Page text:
In the article “Authentic leadership development: Getting to the root of positive forms of leadership,” Bruce J. Avolio and William L. Gardner give an in-depth background and overview of authentic leadership development theory.
Here are a few of their ideas that I found helpful:
- The idea of authenticity has a rich history in the fields of philosophy and psychology. In philosophy it goes back to the Greek ideal, “To thine own self be true”
- “The term authenticity as used here refers to owning one’s personal experiences, be they thoughts, emotions, needs, wants, preferences, or beliefs, processes captured by the injunction to ‘know oneself’ and further implies that one acts in accord with the true self, expressing oneself in ways that are consistent with inner thoughts and feelings”
- Though there are different views among experts about what authentic leadership is (how to define it), most agree that self-awareness is a key foundation
- While sincerity is about alignment between what is going on inside you and what you show others in your relationships, authenticity is more about taking action from your true self
- Authenticity is not an all or nothing proposition–there are levels of greater or less authenticity
- “…we believe authentic leadership can make a fundamental difference in organizations by helping people find meaning and connection at work through greater self-awareness; by restoring and building optimism, confidence and hope; by promoting transparent relationships and decision making that builds trust and commitment among followers; and by fostering inclusive structures and positive ethical climates.”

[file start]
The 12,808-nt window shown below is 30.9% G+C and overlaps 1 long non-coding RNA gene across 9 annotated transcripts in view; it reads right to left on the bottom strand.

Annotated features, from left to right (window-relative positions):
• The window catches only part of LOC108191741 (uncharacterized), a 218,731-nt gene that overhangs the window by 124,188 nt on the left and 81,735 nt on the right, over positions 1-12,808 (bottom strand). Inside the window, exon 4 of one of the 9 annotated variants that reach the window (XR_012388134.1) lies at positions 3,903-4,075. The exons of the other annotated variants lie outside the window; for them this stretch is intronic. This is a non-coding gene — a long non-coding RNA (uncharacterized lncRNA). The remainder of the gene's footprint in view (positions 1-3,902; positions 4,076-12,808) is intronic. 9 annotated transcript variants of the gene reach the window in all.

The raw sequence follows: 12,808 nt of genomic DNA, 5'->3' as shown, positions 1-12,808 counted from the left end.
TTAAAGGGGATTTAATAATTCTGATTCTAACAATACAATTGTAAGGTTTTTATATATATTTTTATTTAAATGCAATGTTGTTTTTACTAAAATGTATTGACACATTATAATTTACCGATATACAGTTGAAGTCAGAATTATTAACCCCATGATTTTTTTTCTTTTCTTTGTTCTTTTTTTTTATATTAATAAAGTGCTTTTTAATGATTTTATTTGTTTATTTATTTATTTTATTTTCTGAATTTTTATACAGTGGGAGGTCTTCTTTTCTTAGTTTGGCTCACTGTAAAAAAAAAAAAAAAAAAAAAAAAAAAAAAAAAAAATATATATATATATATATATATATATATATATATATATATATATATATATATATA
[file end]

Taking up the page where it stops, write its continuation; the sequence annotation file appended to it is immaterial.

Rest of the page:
- One difference between authentic leadership and transformational leadership is that transformational leaders help followers to become leaders, whereas authentic leaders help followers to know themselves, and be more true to themselves, whether or not that means followers will become leaders
- One path to authenticity is through narrative—by sharing one’s own life story and making meaning of that story
- The meaning we make of our lives and experiences, and ultimately the self we create, is influenced by others but not controlled by them
- There is some disagreement among experts as to whether “positive moral perspective” is a core element of authenticity. The authors of this article believe that it is. As I interpret this, it means that you cannot be an authentic leader while at the same time being amoral or unethical.